The answer to this question depends largely on your energy needs. Many RV owners may not “need” to power their vehicle with solar panels, but choose to invest in solar to lower energy costs in the long run. Over time, solar panels can reduce how much you pay for electricity in your RV, camper, or motorhome. 

What’s more, travelers, campers, and residents living in remote locations can lower their dependence on the electric grid with solar panels. For the average consumer, two to three RV solar panels will provide enough energy to power small appliances. You’ll need to invest in additional panels or solar batteries if you want to live completely off the grid in your RV.

So, are RV solar panels worth the cost? Solar panels for RVs are an affordable way to invest in green energy without breaking the bank. It’s important to research a panel’s capacity to make sure it will work for your energy consumption habits. But for RV-dwellers, travelers, or campers, solar panels are likely worth the low upfront cost.

Factors to consider for RV solar systems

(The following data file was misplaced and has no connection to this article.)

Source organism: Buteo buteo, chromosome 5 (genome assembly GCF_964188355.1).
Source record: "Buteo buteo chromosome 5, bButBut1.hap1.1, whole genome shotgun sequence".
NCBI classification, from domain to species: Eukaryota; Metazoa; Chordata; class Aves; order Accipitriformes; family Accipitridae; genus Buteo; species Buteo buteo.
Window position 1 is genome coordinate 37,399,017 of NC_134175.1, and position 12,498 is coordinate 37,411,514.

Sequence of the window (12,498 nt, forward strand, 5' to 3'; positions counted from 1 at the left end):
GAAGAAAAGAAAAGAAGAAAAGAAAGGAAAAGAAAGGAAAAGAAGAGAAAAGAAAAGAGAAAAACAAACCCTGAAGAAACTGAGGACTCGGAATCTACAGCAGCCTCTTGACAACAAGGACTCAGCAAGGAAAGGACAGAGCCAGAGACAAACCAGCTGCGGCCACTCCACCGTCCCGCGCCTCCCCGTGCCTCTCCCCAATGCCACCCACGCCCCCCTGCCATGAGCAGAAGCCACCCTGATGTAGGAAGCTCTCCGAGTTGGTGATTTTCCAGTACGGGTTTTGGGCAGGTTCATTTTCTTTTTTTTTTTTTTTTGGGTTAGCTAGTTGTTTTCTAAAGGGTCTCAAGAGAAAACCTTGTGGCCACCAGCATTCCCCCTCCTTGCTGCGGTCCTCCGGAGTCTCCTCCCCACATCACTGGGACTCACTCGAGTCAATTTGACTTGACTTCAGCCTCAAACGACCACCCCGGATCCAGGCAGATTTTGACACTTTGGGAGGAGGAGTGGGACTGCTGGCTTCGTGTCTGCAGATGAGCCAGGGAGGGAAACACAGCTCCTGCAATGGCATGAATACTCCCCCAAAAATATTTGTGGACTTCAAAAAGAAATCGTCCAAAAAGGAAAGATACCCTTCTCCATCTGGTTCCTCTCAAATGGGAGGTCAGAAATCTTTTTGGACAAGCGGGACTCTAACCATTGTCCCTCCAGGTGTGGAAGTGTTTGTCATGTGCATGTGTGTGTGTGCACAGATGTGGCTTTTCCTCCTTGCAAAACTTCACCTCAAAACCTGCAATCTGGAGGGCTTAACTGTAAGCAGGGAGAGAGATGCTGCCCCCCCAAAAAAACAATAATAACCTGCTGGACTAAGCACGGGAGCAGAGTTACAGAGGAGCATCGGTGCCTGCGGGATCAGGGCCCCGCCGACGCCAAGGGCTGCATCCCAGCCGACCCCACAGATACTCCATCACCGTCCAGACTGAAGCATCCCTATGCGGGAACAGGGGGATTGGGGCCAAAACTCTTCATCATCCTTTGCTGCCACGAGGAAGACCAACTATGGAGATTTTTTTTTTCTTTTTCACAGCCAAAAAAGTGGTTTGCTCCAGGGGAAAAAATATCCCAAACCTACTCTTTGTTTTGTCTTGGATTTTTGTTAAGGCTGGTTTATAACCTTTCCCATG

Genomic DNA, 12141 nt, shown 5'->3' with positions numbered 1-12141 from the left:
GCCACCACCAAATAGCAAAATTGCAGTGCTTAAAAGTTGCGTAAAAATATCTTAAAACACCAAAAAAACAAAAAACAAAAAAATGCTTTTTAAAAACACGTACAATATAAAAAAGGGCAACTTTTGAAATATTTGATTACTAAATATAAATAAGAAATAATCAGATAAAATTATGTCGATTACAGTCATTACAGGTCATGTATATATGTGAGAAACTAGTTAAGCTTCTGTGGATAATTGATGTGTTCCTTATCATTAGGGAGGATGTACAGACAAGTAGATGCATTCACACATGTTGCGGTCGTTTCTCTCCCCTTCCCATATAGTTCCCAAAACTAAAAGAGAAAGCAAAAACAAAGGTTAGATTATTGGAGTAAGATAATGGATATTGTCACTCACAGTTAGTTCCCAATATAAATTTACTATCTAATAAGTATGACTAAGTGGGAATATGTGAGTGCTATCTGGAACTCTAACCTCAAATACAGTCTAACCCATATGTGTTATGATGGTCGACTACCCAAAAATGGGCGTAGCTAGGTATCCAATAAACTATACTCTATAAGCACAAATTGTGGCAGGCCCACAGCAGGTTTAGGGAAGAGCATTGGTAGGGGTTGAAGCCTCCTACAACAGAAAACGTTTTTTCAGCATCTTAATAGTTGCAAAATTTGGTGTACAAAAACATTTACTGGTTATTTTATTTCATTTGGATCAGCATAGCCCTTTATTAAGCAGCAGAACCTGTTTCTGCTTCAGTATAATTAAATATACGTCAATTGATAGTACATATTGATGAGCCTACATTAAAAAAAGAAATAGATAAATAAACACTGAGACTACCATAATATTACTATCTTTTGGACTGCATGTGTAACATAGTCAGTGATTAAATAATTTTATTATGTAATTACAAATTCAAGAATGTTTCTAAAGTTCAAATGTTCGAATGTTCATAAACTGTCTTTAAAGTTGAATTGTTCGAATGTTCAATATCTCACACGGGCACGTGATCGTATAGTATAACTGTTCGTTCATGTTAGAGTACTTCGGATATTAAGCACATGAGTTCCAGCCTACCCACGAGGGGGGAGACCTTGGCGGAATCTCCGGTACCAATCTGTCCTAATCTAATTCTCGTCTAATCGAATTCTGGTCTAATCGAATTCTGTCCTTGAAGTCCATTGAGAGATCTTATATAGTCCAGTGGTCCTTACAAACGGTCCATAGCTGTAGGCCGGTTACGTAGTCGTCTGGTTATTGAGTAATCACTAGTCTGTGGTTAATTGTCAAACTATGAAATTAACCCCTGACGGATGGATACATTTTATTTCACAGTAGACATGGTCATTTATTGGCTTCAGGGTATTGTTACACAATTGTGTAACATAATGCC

There are several factors to keep in mind when shopping for the best RV solar panels. Here are some of the most important considerations to think about. 

  • Your energy needs. RV solar panels are normally lower in capacity because they are smaller and more lightweight. This makes them easier to install and move around. The average RV or camper uses about 20 kilowatt-hours (kWh) of power each day. Make sure that you consider the solar panel’s capacity and how much energy you consume every day before you make your decision. Need help pinpointing your monthly energy consumption? The SaveOnEnergy usage calculator can help with that.
  • Solar kits. Many solar companies offer kits, which include solar panel(s), cables, and charge controllers. Some kits also include solar batteries, which can help increase the amount of electricity you can use over time. Solar kits are normally more expensive than individual panels, but could be worth the extra cost if you need the included components.
  • Ease of installation. For travelers or campers who are on the go often, investing in solar panels with easy installation features can save a lot of time and hassle. Many RV solar panels come with pre-drilled installation holes or are extra lightweight to make setup easy.
  • Panel cost. Of course, the cost of RV solar panels varies depending on capacity, size, and other factors. When shopping for a solar panel, remember to factor in the cost of any other components that you will need to install the system. This could include solar batteries, chargers, or cables. And if you want to power more than a few small appliances, you’ll need to invest in multiple panels or a solar panel with more wattage, which could drive up the cost.